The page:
After 3 weeks riding my WFO with the 29 minus conversion, here is my update to Part 1 of 29 Minus – 27.5 Plus Meets Niner WFO
I discovered 0.5 psi makes a big difference when you are playing with only 10-13 instead of 22-28psi. I was able to dial the tire pressure over the course of a few rides, always carrying a pressure gage. For most riding, 12.5psi front and 13.5 rear are my magic numbers to prevent flats or rim damage on my local trails. Riding on my home trails was a good reference to continue testing since I initially was testing on out of town trails.
Since the wheel’s diameter is slightly smaller than 29, I ended up changing to a couple teeth larger chainring in order to compensate.
The comfort and grip is good, and the rolling fast. I still could feel the limit of the tires in G-outs, or drop to flats. I went up to the longest and gnarliest descent we have here in Sedona, Munds Wagon. There is about 20 minutes of lava rock, embedded baby heads and other loose pieces of rocks where I was curious to see how it would do. The top section, a bit more trialsy, was great and the extra volume and grip allowed me to clear everything up and over rocks and logs.
Further on the trail as the speed rises, the bike was really plush and felt smooth and fast over everything. Really playful. At mid way, my rear tire felt low, so I stopped and realized I pinch flatted. I found two cuts at the bead and on top side knobs. I never felt the hit, but wasn’t surprised to get a flat there, considering I wasn’t holding back at all.
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This confirmed to me that the WTB tires are great, but you will need to watch it on big high speed rock gardens and sharp edges.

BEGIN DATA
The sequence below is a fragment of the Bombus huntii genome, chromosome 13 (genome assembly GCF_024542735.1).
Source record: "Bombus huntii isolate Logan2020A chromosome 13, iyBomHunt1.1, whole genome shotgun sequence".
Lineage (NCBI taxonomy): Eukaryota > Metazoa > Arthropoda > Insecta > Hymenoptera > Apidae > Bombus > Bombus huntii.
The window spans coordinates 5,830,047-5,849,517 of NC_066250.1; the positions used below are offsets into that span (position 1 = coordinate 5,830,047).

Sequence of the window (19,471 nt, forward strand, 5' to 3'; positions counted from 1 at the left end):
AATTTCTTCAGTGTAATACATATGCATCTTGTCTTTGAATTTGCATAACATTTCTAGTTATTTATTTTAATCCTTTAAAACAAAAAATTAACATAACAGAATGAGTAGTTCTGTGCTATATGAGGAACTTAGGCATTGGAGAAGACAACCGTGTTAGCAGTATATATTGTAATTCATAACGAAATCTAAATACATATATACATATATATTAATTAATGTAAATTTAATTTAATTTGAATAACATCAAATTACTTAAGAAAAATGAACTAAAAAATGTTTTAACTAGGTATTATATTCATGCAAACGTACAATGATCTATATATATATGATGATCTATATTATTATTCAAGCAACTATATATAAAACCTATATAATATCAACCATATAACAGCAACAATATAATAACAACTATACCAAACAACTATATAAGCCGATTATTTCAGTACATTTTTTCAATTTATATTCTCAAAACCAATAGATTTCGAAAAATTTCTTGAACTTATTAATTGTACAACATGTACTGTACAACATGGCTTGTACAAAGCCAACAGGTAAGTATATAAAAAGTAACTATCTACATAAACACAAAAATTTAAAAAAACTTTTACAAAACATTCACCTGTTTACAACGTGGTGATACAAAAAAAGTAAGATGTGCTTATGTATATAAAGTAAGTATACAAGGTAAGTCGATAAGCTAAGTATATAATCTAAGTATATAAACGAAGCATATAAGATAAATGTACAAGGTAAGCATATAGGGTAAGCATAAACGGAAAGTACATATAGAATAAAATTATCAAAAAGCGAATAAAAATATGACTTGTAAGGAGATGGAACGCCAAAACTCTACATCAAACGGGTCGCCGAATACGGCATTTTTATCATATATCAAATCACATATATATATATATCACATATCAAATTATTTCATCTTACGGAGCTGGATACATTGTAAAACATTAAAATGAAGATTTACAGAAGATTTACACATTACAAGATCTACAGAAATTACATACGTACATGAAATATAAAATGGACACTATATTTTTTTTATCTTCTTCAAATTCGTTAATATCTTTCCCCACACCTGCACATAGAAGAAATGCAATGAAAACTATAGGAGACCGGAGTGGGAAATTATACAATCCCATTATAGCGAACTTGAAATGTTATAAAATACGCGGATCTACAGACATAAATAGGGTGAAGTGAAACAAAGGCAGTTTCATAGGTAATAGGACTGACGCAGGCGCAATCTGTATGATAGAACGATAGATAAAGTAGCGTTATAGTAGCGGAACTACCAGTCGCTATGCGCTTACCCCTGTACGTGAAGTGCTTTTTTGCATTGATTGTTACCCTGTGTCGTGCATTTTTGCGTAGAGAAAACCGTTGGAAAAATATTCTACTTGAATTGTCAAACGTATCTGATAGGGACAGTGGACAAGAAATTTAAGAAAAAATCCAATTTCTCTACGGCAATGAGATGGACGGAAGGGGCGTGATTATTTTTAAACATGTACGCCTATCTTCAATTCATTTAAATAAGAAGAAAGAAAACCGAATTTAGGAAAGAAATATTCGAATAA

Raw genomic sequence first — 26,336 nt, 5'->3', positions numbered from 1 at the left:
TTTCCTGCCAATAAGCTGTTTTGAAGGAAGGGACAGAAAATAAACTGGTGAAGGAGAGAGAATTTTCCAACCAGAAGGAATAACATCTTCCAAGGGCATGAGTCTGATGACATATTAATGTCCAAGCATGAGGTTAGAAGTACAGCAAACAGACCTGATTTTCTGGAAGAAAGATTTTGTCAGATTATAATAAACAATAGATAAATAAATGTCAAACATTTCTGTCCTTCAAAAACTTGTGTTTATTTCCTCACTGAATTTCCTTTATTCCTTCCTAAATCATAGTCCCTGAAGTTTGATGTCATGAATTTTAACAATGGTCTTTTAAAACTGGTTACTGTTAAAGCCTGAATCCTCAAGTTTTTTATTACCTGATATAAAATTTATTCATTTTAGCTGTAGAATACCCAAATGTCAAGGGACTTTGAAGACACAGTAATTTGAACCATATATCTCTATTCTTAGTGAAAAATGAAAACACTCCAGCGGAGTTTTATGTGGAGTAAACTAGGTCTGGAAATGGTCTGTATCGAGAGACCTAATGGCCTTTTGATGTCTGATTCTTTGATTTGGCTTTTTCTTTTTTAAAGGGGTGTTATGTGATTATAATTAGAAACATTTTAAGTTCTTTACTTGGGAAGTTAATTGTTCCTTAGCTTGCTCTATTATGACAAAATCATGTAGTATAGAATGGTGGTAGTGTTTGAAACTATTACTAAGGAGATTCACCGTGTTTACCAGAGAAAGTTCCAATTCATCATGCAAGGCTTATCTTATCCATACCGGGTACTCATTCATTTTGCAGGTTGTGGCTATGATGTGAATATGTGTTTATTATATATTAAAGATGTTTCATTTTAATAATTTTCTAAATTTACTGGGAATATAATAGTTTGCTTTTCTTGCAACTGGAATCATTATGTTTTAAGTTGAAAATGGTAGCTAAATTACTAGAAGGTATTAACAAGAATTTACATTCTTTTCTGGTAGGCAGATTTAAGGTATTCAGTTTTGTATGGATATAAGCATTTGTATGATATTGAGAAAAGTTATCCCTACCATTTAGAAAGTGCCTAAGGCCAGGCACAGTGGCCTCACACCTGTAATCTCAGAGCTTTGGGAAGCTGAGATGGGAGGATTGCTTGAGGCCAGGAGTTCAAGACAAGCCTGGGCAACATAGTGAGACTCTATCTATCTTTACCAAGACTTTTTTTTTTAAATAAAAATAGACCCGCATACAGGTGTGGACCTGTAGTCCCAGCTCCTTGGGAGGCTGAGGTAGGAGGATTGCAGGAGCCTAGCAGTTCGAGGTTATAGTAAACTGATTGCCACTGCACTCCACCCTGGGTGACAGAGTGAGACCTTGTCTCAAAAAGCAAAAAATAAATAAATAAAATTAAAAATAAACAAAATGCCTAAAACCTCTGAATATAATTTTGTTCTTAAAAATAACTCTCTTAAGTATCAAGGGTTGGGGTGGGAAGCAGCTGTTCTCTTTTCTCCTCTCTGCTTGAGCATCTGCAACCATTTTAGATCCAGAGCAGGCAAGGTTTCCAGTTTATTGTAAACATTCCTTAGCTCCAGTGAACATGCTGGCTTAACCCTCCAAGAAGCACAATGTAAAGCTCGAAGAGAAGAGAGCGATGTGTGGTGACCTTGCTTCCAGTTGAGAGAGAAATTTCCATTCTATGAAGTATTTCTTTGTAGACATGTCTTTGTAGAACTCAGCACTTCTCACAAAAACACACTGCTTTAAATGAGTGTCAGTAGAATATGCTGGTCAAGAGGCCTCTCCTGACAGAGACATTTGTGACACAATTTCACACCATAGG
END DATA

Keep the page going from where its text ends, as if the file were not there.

The first few seconds I went back to my 29er wheels, with 2.3 tires at 24-25 psi, it immediately felt stiff and efficient. But also uncomfortable. I could feel every bit of the terrain under my wheels, and it was an interesting feeling. I couldn’t decide if I liked it or not.
After a few rides on the 29er, it confirming my initial impressions. The 27,5+, is incredible on off camber sections, loose gravel, roots or slow rock sections. The rolling resistance is not slower, and the cornering feels a bit tighter.
I am convinced that this set up would make you a better rider 85% of the time. If the companies can figure out a stronger tire (maybe the Maxxis Chronicle EXO) without getting it too heavy, it might be better 99% of the time.
Words By: Alex Petitdemange
Alex Petitdemange is an enduro racer from Annecy, France now living and training in Sedona, AZ. He raced as a XC JR and U25 pro for 5 seasons while mixing it up with some moto. After 9 years with no racing he jumped back into the sport while living in Moab, Utah and finished well enough for a podium position and was hooked back into racing as a pro in enduro.[/fusion_builder_column][/fusion_builder_row][/fusion_builder_container]